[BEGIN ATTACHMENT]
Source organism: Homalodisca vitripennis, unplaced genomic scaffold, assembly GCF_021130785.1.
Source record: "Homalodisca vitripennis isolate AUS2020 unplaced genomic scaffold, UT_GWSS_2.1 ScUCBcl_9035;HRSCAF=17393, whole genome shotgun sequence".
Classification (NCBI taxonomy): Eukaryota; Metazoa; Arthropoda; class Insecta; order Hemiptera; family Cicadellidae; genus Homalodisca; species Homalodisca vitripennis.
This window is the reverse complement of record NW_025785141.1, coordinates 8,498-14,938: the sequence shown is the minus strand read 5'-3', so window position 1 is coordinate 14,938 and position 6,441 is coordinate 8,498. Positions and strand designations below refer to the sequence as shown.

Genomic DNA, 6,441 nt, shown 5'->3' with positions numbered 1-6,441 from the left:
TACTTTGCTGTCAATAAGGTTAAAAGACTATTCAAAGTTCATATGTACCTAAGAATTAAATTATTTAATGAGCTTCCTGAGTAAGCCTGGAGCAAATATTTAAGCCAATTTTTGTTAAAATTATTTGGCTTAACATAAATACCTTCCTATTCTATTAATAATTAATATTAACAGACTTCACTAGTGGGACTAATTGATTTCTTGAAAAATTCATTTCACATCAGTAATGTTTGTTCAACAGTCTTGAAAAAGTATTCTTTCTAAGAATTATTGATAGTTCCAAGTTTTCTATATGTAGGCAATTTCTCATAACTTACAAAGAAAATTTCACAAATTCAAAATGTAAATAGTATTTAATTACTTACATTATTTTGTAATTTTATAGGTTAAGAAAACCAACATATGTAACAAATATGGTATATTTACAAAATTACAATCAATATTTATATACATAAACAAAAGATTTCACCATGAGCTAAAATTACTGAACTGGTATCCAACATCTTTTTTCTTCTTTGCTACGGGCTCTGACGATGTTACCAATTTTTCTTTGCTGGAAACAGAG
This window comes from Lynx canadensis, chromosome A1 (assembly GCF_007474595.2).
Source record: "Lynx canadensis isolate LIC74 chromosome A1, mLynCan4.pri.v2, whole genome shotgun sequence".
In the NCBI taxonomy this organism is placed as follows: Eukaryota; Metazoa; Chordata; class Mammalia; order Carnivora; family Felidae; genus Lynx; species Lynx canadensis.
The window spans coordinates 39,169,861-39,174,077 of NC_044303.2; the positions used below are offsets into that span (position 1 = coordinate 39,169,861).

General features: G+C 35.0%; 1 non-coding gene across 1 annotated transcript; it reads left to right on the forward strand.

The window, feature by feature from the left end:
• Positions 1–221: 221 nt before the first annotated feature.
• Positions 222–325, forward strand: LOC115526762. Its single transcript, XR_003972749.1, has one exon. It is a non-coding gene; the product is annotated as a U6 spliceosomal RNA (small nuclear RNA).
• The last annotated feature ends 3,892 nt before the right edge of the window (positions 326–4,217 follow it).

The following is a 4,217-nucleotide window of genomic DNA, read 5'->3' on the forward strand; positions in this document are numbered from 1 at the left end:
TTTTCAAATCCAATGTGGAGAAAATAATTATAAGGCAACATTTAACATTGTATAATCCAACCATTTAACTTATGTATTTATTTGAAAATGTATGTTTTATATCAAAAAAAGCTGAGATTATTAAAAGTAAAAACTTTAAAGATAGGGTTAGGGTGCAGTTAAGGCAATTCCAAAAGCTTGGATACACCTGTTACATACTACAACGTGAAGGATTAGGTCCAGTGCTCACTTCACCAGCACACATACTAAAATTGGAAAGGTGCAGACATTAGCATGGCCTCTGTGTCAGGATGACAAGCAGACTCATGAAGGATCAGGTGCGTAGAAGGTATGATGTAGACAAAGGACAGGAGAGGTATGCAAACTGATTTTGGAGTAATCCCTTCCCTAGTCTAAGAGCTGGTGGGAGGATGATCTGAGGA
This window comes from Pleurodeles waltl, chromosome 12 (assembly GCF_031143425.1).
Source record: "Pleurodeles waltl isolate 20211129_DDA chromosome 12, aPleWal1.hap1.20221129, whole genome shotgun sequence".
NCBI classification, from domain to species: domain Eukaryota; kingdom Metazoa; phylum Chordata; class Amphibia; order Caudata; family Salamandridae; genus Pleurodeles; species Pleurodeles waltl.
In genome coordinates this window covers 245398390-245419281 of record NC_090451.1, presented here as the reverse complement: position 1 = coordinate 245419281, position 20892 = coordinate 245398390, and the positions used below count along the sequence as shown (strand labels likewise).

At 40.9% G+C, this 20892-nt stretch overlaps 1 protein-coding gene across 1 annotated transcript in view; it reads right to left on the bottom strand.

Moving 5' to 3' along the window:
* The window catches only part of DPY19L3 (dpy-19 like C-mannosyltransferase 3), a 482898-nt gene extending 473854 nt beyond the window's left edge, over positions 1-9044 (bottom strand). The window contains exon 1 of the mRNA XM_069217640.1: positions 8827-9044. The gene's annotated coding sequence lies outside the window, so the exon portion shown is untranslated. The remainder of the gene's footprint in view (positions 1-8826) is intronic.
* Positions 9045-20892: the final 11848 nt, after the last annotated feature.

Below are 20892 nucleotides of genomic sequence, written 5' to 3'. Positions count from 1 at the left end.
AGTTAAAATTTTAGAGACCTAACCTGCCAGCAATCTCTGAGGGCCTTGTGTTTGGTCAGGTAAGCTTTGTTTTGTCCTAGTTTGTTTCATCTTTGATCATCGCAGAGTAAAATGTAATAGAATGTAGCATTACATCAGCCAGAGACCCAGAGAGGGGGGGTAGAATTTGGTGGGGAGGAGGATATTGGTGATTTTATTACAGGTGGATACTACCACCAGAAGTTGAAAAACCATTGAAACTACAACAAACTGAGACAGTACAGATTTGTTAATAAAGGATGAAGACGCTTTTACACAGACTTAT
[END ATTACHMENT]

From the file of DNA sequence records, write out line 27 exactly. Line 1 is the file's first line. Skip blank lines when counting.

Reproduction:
AGTTAAAATTTTAGAGACCTAACCTGCCAGCAATCTCTGAGGGCCTTGTGTTTGGTCAGGTAAGCTTTGTTTTGTCCTAGTTTGTTTCATCTTTGATCATCGCAGAGTAAAATGTAATAGAATGTAGCATTACATCAGCCAGAGACCCAGAGAGGGGGGGTAGAATTTGGTGGGGAGGAGGATATTGGTGATTTTATTACAGGTGGATACTACCACCAGAAGTTGAAAAACCATTGAAACTACAACAAACTGAGACAGTACAGATTTGTTAATAAAGGATGAAGACGCTTTTACACAGACTTAT